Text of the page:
Wednesday, March 28, 2012

Obamacare - #3766 - Recap: Obama's Healthcare Law at the Supreme Court - Day 3 - Wall Street Journal (2) VIDEO: Paul Clement: What's at Stake Here is the Basic Nature of our Government (3) Scalia on Severability - Making us Read this Entire Bill Would be Cruel and Unusual Punishment - Hot Air

The Supreme Court on Wednesday had the last of its three days of arguments over the Obama health-care law, with justices set to weigh what happens to the rest of the overhaul if the court strikes down the requirement that individuals carry health insurance. We have reporters at the court, who are sending in updates on the action. The morning session started at 10 a.m. ET, and the afternoon session started at 1 p.m. Sort by:  OldestNewest
9:35 amWednesday's Argumentsby Brent Kendall - Add a Comment
Wednesday morning the court is hearing 90 minutes of argument on what should happen if the insurance mandate--the requirement that individuals carry health insurance--is nullified. The law's challengers say the entire law should then be declared void. 
 9:39 am Wednesday's Argumentsby Brent Kendall - Add a Comment - It's a key question, particularly considering what happened a day earlier. At Tuesday's arguments, the court's conservative justices sharply challenged the insurance mandate, raising the prospect of a 5-4 decision finding it unconstitutional. If you haven't already, read our day 2 live blog and article.  Read more..........


Paul Clement: What's at Stake Here is the Basic Nature of our Government - He’s just 45 years old, a former Solicitor General under Bush, and gave the argument of his life yesterday on the most momentous day for small government before the Supreme Court in decades. At this point, I’d say he’s a mortal lock to be nominated by a future Republican president. So watch the clip. In a few years, this guy will have a lot of influence over your civil rights and obligations.  I keep thinking about Kennedy’s point yesterday that the mandate “changes the relationship between the individual and the government in a very fundamental way.” That’s the core of what the Constitution does — it defines the relationship between individual citizens (and the states) and the federal government. He was basically accusing the White House of trying to change the constitutional order.  Read more..........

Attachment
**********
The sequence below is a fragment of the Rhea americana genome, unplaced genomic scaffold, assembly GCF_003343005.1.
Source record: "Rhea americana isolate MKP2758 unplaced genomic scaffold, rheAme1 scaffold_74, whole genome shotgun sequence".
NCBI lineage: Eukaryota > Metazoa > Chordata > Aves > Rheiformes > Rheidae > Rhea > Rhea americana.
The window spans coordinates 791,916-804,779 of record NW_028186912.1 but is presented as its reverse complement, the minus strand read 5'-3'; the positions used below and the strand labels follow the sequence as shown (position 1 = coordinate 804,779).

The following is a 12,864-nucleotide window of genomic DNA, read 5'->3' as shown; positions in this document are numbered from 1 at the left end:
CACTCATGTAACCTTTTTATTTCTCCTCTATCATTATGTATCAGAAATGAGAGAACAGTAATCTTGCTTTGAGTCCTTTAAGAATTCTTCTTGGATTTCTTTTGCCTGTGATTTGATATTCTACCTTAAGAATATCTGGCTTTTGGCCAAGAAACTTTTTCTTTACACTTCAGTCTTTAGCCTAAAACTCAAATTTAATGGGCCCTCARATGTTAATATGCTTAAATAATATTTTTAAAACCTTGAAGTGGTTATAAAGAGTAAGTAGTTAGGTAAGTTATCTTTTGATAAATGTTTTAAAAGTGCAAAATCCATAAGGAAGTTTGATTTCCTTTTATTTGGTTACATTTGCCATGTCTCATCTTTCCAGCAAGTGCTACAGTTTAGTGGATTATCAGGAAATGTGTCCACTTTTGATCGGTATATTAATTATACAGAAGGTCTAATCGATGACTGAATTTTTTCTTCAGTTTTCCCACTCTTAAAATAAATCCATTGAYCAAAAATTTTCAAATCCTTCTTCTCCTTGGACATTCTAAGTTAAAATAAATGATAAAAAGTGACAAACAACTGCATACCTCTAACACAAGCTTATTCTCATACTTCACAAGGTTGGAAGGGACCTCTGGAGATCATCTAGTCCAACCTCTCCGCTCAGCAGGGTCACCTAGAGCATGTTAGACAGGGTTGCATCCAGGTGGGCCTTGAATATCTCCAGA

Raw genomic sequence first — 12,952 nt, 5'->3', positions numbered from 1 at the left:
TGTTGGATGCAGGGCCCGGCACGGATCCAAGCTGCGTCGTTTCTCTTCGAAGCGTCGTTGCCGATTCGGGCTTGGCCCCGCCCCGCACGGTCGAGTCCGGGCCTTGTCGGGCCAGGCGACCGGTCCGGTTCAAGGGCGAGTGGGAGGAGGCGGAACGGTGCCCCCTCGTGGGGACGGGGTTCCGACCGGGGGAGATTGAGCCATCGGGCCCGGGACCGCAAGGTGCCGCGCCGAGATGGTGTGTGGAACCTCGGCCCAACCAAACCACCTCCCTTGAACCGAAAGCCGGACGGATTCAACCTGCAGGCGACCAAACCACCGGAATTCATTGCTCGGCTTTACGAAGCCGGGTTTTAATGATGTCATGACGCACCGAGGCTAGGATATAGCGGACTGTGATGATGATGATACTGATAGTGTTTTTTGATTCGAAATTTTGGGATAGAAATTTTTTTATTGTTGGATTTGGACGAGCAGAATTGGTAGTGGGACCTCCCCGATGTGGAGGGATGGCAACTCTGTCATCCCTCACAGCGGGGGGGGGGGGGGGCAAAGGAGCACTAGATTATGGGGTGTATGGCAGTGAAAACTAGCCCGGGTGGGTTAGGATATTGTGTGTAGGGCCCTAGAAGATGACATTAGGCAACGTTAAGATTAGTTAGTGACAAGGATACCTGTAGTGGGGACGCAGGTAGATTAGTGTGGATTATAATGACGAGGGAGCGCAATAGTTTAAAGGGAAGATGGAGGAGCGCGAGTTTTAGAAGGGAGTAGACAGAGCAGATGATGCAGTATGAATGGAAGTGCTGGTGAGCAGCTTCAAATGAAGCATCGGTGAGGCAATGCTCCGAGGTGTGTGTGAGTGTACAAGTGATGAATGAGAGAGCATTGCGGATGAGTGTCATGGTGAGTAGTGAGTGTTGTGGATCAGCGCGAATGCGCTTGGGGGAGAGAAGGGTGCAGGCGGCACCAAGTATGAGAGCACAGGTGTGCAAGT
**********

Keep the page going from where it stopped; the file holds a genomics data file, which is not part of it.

Scalia on Severability: Making us Read this Entire Bill Would be Cruel and Unusual Punishment - Hot Air - Via the Washington Free Beacon, the oral argument laugh line du jour and further evidence that Scalia, whom the left once viewed as a potential vote to uphold the mandate, looks set to drop an atomic bomb on the whole scheme. The unspoken punchline is that Congress didn’t want to read the bill either (right, Nancy?), which is how this landmark boondoggle with a dubious constitutional novelty at its core somehow ended up … without a severability clause. That was today’s subject — if the mandate is struck down, does the rest of this thing have to die with it or can other provisions of the law be salvaged? Congress almost always adds a section about that when it drafts a bill. It forgot this time. Oops.  Two clips here, one of Scalia and the other a not very satisfying set of audio highlights from the AP. I think Sotomayor’s point is fair: If the Court creates an insurance “death spiral” by knocking down the mandate but leaving everything else intact, there’s nothing stopping Congress from eliminating that death spiral by simply repealing the rest of the statute and starting over.  Read more...........

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